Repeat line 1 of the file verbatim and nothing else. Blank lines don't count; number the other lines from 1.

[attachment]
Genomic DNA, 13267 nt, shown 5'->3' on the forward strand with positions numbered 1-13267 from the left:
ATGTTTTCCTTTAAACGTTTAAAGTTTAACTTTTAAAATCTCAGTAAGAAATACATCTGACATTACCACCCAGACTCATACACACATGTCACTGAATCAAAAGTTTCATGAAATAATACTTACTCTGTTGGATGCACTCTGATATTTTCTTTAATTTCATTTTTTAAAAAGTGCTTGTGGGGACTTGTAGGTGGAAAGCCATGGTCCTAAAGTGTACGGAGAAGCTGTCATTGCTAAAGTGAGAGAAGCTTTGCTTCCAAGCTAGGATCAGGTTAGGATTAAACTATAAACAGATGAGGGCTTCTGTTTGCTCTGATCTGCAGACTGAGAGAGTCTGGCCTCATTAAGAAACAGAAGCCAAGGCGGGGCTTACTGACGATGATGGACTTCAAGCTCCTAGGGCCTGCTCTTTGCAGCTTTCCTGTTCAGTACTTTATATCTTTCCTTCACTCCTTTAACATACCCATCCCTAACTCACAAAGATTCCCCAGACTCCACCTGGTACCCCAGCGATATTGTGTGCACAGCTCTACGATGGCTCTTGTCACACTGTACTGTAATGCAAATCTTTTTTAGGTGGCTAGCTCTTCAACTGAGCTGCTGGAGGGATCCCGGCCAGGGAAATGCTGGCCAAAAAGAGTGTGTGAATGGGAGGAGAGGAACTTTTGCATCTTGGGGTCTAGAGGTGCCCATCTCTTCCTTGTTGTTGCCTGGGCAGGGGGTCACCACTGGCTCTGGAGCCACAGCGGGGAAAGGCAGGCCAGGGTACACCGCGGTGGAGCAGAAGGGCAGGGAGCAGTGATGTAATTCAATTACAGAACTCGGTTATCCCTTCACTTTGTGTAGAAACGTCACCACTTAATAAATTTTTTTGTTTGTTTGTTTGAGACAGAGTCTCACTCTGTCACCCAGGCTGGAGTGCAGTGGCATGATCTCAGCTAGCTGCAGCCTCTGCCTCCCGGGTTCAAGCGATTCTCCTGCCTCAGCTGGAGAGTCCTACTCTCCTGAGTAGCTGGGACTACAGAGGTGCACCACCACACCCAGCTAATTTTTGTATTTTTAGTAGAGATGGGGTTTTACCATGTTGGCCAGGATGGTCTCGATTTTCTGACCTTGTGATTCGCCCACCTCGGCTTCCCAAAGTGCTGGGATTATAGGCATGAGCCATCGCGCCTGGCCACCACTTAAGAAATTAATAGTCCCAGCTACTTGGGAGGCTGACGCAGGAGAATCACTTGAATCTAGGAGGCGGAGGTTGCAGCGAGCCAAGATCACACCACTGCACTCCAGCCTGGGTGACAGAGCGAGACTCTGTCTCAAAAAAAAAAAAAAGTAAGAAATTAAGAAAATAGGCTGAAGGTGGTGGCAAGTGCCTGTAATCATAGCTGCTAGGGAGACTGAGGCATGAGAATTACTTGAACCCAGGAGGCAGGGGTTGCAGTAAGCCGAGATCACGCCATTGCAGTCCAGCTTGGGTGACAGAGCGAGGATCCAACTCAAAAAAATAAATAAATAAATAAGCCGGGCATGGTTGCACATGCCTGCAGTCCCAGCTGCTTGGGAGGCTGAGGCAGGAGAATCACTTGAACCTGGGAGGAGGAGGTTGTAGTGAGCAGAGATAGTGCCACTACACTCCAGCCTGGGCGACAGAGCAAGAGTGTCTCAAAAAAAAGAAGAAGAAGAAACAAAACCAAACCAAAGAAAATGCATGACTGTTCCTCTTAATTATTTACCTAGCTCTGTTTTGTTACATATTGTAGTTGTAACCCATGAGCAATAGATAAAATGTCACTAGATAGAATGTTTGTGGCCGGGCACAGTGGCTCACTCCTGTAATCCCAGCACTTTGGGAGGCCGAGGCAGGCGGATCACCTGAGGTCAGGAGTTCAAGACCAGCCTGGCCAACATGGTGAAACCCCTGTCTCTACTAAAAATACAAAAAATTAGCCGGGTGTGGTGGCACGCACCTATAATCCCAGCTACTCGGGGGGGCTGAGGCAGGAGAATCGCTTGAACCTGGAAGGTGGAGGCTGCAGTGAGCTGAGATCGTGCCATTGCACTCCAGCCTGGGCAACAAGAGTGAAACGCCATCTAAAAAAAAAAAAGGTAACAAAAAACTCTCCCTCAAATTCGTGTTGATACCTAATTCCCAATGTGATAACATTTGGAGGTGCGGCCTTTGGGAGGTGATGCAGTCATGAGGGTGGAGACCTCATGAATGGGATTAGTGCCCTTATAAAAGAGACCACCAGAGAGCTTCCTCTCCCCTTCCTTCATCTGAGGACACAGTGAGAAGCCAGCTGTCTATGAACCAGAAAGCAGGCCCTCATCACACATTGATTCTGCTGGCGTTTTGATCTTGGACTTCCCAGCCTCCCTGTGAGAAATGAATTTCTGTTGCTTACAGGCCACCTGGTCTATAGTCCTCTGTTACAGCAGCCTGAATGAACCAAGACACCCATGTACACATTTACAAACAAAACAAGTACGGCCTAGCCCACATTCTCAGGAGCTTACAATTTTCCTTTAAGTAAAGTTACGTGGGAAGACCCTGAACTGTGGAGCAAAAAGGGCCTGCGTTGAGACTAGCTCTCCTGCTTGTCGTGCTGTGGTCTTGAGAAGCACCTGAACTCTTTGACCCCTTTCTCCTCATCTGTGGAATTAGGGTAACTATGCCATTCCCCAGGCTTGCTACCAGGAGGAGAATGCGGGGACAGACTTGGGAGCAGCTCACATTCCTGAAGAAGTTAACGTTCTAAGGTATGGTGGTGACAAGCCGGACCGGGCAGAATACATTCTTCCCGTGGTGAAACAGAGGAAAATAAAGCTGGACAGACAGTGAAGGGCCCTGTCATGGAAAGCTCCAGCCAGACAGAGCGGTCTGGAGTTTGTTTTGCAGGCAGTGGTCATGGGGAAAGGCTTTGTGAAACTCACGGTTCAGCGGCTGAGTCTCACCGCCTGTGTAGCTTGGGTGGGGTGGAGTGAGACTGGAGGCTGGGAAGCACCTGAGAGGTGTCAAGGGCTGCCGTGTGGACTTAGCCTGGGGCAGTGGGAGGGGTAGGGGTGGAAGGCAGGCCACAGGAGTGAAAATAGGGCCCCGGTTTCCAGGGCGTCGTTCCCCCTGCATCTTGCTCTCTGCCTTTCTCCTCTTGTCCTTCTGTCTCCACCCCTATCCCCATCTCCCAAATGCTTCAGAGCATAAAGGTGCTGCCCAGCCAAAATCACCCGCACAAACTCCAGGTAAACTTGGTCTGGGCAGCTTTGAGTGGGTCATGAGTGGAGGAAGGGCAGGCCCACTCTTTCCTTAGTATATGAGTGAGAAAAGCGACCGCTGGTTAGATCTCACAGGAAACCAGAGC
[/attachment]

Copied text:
Genomic DNA, 13267 nt, shown 5'->3' on the forward strand with positions numbered 1-13267 from the left: